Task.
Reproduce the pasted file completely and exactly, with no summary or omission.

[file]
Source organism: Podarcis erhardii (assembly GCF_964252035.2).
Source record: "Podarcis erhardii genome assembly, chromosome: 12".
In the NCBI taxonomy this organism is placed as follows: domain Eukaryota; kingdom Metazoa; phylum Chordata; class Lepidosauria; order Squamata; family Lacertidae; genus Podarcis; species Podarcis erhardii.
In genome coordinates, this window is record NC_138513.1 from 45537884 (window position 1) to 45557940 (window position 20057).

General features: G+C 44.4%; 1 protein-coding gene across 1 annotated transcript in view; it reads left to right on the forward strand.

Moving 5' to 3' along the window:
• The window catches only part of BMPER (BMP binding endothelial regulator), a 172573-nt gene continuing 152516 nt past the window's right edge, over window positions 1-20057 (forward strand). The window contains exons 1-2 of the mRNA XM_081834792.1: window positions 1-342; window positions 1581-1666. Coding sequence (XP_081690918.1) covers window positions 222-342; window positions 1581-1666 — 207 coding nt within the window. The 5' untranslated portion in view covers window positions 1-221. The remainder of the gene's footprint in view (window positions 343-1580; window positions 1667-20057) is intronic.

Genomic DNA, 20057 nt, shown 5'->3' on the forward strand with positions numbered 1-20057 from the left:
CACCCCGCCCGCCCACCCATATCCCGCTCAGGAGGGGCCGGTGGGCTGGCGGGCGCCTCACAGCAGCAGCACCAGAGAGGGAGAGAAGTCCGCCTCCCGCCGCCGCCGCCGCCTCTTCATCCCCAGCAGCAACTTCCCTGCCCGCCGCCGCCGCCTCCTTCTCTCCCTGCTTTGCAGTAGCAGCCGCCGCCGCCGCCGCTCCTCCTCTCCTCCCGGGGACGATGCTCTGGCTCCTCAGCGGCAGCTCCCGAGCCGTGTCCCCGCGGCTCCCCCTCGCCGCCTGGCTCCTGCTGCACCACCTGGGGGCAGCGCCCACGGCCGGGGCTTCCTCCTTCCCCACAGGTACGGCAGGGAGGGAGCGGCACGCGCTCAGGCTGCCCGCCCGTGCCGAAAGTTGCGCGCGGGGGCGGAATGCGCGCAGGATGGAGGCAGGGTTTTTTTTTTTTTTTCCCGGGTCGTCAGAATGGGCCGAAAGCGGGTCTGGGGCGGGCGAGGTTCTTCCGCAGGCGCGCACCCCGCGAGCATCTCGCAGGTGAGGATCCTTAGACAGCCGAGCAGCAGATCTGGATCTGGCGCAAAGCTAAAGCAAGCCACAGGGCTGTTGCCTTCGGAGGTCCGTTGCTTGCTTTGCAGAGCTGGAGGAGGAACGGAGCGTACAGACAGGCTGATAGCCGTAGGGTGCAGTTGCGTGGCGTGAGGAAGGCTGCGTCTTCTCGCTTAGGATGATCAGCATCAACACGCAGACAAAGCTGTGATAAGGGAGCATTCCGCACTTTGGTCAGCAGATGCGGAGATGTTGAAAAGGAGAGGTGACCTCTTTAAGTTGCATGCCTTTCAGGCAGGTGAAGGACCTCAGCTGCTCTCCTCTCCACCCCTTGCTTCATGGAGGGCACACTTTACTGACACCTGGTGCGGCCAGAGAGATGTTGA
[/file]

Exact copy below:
Source organism: Podarcis erhardii (assembly GCF_964252035.2).
Source record: "Podarcis erhardii genome assembly, chromosome: 12".
In the NCBI taxonomy this organism is placed as follows: domain Eukaryota; kingdom Metazoa; phylum Chordata; class Lepidosauria; order Squamata; family Lacertidae; genus Podarcis; species Podarcis erhardii.
In genome coordinates, this window is record NC_138513.1 from 45537884 (window position 1) to 45557940 (window position 20057).

General features: G+C 44.4%; 1 protein-coding gene across 1 annotated transcript in view; it reads left to right on the forward strand.

Moving 5' to 3' along the window:
• The window catches only part of BMPER (BMP binding endothelial regulator), a 172573-nt gene continuing 152516 nt past the window's right edge, over window positions 1-20057 (forward strand). The window contains exons 1-2 of the mRNA XM_081834792.1: window positions 1-342; window positions 1581-1666. Coding sequence (XP_081690918.1) covers window positions 222-342; window positions 1581-1666 — 207 coding nt within the window. The 5' untranslated portion in view covers window positions 1-221. The remainder of the gene's footprint in view (window positions 343-1580; window positions 1667-20057) is intronic.

Genomic DNA, 20057 nt, shown 5'->3' on the forward strand with positions numbered 1-20057 from the left:
CACCCCGCCCGCCCACCCATATCCCGCTCAGGAGGGGCCGGTGGGCTGGCGGGCGCCTCACAGCAGCAGCACCAGAGAGGGAGAGAAGTCCGCCTCCCGCCGCCGCCGCCGCCTCTTCATCCCCAGCAGCAACTTCCCTGCCCGCCGCCGCCGCCTCCTTCTCTCCCTGCTTTGCAGTAGCAGCCGCCGCCGCCGCCGCTCCTCCTCTCCTCCCGGGGACGATGCTCTGGCTCCTCAGCGGCAGCTCCCGAGCCGTGTCCCCGCGGCTCCCCCTCGCCGCCTGGCTCCTGCTGCACCACCTGGGGGCAGCGCCCACGGCCGGGGCTTCCTCCTTCCCCACAGGTACGGCAGGGAGGGAGCGGCACGCGCTCAGGCTGCCCGCCCGTGCCGAAAGTTGCGCGCGGGGGCGGAATGCGCGCAGGATGGAGGCAGGGTTTTTTTTTTTTTTTCCCGGGTCGTCAGAATGGGCCGAAAGCGGGTCTGGGGCGGGCGAGGTTCTTCCGCAGGCGCGCACCCCGCGAGCATCTCGCAGGTGAGGATCCTTAGACAGCCGAGCAGCAGATCTGGATCTGGCGCAAAGCTAAAGCAAGCCACAGGGCTGTTGCCTTCGGAGGTCCGTTGCTTGCTTTGCAGAGCTGGAGGAGGAACGGAGCGTACAGACAGGCTGATAGCCGTAGGGTGCAGTTGCGTGGCGTGAGGAAGGCTGCGTCTTCTCGCTTAGGATGATCAGCATCAACACGCAGACAAAGCTGTGATAAGGGAGCATTCCGCACTTTGGTCAGCAGATGCGGAGATGTTGAAAAGGAGAGGTGACCTCTTTAAGTTGCATGCCTTTCAGGCAGGTGAAGGACCTCAGCTGCTCTCCTCTCCACCCCTTGCTTCATGGAGGGCACACTTTACTGACACCTGGTGCGGCCAGAGAGATGTTGA